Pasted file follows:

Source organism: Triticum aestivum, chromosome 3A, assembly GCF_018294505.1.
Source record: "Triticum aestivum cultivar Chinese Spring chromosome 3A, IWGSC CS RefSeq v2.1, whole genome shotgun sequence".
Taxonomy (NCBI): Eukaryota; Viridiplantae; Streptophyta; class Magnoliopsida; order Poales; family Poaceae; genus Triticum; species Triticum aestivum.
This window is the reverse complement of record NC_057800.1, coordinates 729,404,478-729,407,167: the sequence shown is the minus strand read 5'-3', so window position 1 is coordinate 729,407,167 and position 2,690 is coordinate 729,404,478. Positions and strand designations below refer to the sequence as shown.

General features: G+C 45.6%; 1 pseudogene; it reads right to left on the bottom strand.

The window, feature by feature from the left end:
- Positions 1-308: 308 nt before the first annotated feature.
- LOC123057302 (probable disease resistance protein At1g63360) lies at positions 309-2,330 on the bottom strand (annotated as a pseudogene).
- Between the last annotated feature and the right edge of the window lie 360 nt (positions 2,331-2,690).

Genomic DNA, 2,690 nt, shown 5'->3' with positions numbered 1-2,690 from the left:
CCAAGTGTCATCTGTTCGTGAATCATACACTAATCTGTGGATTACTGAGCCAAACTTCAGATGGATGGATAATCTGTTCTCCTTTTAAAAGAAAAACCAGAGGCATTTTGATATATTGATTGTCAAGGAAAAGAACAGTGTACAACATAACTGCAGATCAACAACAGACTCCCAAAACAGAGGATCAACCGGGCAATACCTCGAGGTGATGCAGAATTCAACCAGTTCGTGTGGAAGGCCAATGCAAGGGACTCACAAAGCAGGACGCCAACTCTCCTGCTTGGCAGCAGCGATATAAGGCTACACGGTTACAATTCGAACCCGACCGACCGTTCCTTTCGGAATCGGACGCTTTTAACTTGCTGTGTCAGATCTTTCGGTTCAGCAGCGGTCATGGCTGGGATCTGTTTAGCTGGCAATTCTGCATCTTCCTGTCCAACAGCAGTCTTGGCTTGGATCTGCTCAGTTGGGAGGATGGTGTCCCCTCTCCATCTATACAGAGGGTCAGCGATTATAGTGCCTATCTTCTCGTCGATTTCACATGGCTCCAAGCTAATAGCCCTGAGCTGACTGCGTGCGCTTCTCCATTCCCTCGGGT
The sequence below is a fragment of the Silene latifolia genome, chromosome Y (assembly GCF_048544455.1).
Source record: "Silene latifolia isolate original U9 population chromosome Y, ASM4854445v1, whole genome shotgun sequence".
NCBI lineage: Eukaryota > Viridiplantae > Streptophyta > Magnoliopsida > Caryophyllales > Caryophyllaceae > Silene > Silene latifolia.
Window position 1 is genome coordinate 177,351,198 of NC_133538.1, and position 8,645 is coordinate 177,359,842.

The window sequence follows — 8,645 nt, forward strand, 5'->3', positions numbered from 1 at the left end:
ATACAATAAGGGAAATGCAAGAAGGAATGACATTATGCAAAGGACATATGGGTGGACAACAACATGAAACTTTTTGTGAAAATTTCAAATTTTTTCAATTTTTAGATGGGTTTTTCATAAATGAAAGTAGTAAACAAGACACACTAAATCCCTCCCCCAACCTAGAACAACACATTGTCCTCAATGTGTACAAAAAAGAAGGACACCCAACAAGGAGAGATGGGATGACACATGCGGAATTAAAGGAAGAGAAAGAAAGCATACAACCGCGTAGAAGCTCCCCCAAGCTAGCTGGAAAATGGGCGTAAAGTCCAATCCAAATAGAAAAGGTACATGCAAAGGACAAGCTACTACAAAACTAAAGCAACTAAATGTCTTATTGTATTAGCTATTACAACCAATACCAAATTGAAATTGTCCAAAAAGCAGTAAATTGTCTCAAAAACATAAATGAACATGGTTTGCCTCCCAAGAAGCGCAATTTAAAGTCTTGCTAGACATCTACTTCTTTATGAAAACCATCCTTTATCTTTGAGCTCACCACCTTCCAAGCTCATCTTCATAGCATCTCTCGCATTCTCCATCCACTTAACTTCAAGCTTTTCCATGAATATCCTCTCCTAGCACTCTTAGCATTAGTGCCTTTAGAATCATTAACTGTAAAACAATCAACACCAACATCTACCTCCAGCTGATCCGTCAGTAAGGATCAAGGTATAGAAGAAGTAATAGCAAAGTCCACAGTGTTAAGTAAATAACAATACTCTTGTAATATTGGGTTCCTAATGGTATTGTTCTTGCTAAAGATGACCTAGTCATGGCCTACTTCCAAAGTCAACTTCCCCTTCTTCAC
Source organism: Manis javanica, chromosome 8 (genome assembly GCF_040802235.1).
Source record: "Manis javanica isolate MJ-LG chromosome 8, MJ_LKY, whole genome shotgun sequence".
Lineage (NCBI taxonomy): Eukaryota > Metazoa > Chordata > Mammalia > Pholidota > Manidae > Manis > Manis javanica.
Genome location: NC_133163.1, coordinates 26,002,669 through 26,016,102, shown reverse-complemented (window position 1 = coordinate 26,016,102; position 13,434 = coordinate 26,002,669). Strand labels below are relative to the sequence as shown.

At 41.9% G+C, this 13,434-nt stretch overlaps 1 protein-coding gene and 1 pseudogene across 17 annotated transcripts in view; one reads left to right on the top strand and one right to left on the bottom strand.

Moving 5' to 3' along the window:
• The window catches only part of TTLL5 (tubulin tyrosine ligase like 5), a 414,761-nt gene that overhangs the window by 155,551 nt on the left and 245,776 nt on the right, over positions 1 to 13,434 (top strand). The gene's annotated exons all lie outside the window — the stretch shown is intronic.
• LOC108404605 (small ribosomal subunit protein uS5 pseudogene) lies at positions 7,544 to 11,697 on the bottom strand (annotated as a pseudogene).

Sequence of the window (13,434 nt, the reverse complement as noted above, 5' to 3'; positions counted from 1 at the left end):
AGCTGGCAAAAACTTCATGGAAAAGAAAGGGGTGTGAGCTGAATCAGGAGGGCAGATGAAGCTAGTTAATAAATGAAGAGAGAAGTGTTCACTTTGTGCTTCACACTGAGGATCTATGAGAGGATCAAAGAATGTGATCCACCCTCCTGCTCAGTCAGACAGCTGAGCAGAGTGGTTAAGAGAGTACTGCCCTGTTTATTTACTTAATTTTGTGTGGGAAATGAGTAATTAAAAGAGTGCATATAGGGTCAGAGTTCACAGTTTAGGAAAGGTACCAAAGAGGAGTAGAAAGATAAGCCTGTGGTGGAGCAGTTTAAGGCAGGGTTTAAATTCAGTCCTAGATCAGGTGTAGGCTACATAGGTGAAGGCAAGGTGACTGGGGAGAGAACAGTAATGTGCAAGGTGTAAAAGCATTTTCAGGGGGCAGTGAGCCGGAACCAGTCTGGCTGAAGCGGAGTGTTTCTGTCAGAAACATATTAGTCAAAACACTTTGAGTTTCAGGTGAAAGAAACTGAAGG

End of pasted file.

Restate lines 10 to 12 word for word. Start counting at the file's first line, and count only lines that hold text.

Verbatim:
Genomic DNA, 2,690 nt, shown 5'->3' with positions numbered 1-2,690 from the left:
CCAAGTGTCATCTGTTCGTGAATCATACACTAATCTGTGGATTACTGAGCCAAACTTCAGATGGATGGATAATCTGTTCTCCTTTTAAAAGAAAAACCAGAGGCATTTTGATATATTGATTGTCAAGGAAAAGAACAGTGTACAACATAACTGCAGATCAACAACAGACTCCCAAAACAGAGGATCAACCGGGCAATACCTCGAGGTGATGCAGAATTCAACCAGTTCGTGTGGAAGGCCAATGCAAGGGACTCACAAAGCAGGACGCCAACTCTCCTGCTTGGCAGCAGCGATATAAGGCTACACGGTTACAATTCGAACCCGACCGACCGTTCCTTTCGGAATCGGACGCTTTTAACTTGCTGTGTCAGATCTTTCGGTTCAGCAGCGGTCATGGCTGGGATCTGTTTAGCTGGCAATTCTGCATCTTCCTGTCCAACAGCAGTCTTGGCTTGGATCTGCTCAGTTGGGAGGATGGTGTCCCCTCTCCATCTATACAGAGGGTCAGCGATTATAGTGCCTATCTTCTCGTCGATTTCACATGGCTCCAAGCTAATAGCCCTGAGCTGACTGCGTGCGCTTCTCCATTCCCTCGGGT
The sequence below is a fragment of the Silene latifolia genome, chromosome Y (assembly GCF_048544455.1).